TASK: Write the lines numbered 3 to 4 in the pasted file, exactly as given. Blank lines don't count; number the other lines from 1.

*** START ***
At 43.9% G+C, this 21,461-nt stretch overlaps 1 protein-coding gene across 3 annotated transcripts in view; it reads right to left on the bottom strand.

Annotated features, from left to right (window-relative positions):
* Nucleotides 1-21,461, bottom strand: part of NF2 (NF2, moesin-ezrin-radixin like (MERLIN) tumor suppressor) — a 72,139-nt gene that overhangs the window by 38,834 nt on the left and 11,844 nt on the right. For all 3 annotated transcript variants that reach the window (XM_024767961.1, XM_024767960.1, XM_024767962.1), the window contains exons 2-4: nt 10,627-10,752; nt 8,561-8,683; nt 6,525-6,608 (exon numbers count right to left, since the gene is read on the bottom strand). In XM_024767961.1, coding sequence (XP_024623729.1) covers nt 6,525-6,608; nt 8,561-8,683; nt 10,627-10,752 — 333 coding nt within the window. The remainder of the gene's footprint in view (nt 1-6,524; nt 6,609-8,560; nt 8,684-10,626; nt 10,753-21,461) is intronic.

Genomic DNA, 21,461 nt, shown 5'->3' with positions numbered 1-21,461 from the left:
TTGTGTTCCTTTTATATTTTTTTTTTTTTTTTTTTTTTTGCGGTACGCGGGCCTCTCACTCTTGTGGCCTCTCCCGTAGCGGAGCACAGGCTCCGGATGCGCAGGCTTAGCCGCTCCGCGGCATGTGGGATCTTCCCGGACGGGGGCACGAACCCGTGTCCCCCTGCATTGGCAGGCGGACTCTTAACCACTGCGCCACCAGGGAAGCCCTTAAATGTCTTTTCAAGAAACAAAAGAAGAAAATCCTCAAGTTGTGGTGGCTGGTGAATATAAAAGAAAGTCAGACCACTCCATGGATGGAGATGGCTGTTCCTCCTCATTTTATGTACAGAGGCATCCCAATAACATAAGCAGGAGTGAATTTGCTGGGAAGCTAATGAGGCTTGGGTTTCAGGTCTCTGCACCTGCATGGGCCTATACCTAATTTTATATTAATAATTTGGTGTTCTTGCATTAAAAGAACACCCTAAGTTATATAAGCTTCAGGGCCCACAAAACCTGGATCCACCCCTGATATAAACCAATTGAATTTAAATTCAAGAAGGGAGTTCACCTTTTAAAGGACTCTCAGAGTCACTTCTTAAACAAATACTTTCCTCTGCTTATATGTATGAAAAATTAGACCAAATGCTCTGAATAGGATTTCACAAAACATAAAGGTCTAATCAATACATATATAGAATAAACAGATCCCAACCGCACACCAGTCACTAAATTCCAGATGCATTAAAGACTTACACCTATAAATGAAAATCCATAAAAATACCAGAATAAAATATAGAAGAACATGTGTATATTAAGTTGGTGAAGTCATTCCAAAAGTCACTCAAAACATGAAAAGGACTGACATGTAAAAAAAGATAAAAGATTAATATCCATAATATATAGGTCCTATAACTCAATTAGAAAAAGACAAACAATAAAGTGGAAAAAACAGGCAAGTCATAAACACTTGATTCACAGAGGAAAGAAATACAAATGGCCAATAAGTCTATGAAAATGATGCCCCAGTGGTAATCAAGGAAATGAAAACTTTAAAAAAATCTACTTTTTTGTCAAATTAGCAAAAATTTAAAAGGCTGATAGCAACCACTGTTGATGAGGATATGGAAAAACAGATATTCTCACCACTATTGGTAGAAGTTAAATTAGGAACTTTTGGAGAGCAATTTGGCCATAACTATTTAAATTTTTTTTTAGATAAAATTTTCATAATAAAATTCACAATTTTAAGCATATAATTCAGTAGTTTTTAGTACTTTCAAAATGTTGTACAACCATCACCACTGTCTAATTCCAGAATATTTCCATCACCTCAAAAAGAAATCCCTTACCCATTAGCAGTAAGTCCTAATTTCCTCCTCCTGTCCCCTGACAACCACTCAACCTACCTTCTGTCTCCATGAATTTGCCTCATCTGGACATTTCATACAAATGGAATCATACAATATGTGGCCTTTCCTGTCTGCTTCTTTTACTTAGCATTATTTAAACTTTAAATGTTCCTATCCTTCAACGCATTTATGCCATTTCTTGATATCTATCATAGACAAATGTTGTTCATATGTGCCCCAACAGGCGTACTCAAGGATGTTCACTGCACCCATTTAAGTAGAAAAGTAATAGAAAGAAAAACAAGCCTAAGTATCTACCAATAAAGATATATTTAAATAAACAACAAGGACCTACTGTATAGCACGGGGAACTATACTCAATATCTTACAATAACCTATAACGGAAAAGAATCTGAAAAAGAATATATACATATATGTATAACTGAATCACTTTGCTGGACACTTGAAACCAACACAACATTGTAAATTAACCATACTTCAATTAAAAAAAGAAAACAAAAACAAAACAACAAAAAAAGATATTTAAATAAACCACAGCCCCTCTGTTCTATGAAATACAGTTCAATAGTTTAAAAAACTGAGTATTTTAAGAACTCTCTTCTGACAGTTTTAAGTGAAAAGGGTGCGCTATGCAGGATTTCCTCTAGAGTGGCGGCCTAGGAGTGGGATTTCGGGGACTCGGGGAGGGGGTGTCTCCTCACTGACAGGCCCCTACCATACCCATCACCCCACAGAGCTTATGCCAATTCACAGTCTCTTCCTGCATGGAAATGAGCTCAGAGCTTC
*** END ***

* Nucleotides 1-21,461, bottom strand: part of NF2 (NF2, moesin-ezrin-radixin like (MERLIN) tumor suppressor) — a 72,139-nt gene that overhangs the window by 38,834 nt on the left and 11,844 nt on the right. For all 3 annotated transcript variants that reach the window (XM_024767961.1, XM_024767960.1, XM_024767962.1), the window contains exons 2-4: nt 10,627-10,752; nt 8,561-8,683; nt 6,525-6,608 (exon numbers count right to left, since the gene is read on the bottom strand). In XM_024767961.1, coding sequence (XP_024623729.1) covers nt 6,525-6,608; nt 8,561-8,683; nt 10,627-10,752 — 333 coding nt within the window. The remainder of the gene's footprint in view (nt 1-6,524; nt 6,609-8,560; nt 8,684-10,626; nt 10,753-21,461) is intronic.

Genomic DNA, 21,461 nt, shown 5'->3' with positions numbered 1-21,461 from the left: